Legalizing Prostitution: From Illicit Vice to Lawful Business

Legalizing Prostitution: From Illicit Vice to Lawful Business

Legalizing Prostitution: From Illicit Vice to Lawful Business

Legalizing Prostitution: From Illicit Vice to Lawful Business

Excerpt

In recent years, America has witnessed major trends in the normalization of some types of vice or previously stigmatized behavior. Marijuana has been decriminalized in some places; gay rights are increasingly protected by the law; casino gambling and state-sponsored lotteries have become quite popular; and pornography, strip clubs, and other sexual entertainment have proliferated. Prostitution is a glaring exception to these trends, not only in the United States but in many other countries as well. The very notion of legal prostitution is alarming to many people; they simply cannot fathom it.

Yet in some nations, prostitution has been decriminalized and is regulated by the government. People who live outside these countries know very little about legal prostitution—what is permitted, how it is regulated, and what the effects of legalization are on those involved. Likewise, many Americans are unaware that prostitution is legal and regulated by local authorities in a number of counties in Nevada and that this legal order has existed for four decades, beginning in 1971. Americans might also be surprised to learn that, until recently, Rhode Island had no prostitution law on the books. The state controlled street prostitution with a loitering law, but indoor prostitution was not an offense and was freely carried out in the state’s many massage parlors and by escorts who worked either independently or for an agency. This situation ended in 2009 when the legislature voted to criminalize those who buy and sell sex as well as landlords who allow prostitution on their premises.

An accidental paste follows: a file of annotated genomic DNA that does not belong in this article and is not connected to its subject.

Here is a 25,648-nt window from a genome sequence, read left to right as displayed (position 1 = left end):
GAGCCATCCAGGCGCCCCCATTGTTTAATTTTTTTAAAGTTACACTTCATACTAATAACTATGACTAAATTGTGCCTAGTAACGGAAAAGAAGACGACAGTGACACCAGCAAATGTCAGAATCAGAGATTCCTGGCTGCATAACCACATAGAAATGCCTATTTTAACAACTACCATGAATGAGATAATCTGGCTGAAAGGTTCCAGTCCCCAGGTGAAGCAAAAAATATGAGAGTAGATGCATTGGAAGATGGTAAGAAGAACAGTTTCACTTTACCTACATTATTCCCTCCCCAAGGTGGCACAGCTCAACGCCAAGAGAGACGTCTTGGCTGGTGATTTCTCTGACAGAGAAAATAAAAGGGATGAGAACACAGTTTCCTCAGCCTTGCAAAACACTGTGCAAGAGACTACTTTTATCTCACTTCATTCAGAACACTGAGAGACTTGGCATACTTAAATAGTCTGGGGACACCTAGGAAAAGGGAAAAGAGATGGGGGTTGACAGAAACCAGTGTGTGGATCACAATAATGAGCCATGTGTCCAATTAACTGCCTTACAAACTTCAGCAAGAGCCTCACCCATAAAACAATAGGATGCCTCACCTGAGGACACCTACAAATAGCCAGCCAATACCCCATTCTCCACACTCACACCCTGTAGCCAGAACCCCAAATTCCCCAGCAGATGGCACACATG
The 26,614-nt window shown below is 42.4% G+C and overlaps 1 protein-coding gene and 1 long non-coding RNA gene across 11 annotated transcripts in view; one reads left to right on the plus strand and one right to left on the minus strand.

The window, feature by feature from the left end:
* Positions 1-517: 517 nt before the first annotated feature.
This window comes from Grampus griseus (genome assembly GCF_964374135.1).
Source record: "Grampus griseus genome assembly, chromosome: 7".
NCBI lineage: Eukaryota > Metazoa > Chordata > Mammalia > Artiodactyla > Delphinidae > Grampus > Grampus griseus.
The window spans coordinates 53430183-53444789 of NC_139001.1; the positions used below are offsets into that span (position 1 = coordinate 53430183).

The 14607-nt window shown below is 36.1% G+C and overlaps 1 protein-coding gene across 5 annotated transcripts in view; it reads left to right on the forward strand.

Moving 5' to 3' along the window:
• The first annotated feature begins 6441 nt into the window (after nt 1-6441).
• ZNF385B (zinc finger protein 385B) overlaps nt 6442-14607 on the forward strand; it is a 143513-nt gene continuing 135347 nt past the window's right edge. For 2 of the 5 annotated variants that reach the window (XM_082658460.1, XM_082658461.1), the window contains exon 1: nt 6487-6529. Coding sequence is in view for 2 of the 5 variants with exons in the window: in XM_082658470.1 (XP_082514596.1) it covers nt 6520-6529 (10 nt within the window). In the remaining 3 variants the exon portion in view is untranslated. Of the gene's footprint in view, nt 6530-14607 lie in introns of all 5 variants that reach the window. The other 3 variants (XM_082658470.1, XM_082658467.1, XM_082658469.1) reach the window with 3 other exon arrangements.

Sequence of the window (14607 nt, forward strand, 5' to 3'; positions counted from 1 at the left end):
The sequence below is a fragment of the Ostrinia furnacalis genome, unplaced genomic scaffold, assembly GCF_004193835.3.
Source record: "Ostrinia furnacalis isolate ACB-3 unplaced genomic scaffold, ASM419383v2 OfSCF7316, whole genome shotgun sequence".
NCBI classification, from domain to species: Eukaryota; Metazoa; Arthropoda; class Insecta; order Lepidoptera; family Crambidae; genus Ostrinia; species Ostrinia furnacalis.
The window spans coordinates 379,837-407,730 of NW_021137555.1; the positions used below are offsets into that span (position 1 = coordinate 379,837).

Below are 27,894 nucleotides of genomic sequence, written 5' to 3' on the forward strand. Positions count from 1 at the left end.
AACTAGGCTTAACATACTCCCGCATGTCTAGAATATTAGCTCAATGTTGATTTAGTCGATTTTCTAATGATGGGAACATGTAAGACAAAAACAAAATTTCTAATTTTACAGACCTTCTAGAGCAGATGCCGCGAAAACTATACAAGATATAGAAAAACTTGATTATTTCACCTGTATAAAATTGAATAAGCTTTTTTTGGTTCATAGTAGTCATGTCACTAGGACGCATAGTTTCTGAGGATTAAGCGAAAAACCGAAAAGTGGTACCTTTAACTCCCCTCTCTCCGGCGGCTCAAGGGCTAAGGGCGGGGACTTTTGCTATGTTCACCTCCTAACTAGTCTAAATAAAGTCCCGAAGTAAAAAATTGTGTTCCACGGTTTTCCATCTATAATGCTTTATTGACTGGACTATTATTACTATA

The Rhode Island and Nevada cases show that decriminalized prostitution is not a totally foreign idea in modern America. But there are several other countries where prostitution has been legalized as well, and I think that we can learn much from their experiences. Legalizing Prostitution sheds light on these systems, with a special focus on three cases—Belgium, Germany, and the Netherlands. The book is intended to help readers think outside the box, to consider alternatives that may be superior to the criminalization approach that reigns almost everywhere in the United . . .

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